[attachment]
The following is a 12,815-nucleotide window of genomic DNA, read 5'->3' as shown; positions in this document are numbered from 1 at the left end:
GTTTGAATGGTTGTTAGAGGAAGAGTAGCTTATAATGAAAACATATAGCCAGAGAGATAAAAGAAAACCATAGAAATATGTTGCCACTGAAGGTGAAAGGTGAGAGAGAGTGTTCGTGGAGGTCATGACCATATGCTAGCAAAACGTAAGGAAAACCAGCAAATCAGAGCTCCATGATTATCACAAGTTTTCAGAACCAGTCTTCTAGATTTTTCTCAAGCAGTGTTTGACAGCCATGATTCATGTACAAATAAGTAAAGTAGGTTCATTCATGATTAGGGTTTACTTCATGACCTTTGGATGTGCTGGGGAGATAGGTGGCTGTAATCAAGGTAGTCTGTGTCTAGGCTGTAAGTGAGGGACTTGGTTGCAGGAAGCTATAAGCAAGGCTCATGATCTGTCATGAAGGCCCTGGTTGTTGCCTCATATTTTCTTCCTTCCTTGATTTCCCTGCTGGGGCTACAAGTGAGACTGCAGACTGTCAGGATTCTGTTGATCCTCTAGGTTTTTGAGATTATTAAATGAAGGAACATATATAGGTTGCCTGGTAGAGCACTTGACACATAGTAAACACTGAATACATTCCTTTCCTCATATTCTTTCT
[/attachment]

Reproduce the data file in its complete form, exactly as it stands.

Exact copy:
The following is a 12,815-nucleotide window of genomic DNA, read 5'->3' as shown; positions in this document are numbered from 1 at the left end:
GTTTGAATGGTTGTTAGAGGAAGAGTAGCTTATAATGAAAACATATAGCCAGAGAGATAAAAGAAAACCATAGAAATATGTTGCCACTGAAGGTGAAAGGTGAGAGAGAGTGTTCGTGGAGGTCATGACCATATGCTAGCAAAACGTAAGGAAAACCAGCAAATCAGAGCTCCATGATTATCACAAGTTTTCAGAACCAGTCTTCTAGATTTTTCTCAAGCAGTGTTTGACAGCCATGATTCATGTACAAATAAGTAAAGTAGGTTCATTCATGATTAGGGTTTACTTCATGACCTTTGGATGTGCTGGGGAGATAGGTGGCTGTAATCAAGGTAGTCTGTGTCTAGGCTGTAAGTGAGGGACTTGGTTGCAGGAAGCTATAAGCAAGGCTCATGATCTGTCATGAAGGCCCTGGTTGTTGCCTCATATTTTCTTCCTTCCTTGATTTCCCTGCTGGGGCTACAAGTGAGACTGCAGACTGTCAGGATTCTGTTGATCCTCTAGGTTTTTGAGATTATTAAATGAAGGAACATATATAGGTTGCCTGGTAGAGCACTTGACACATAGTAAACACTGAATACATTCCTTTCCTCATATTCTTTCT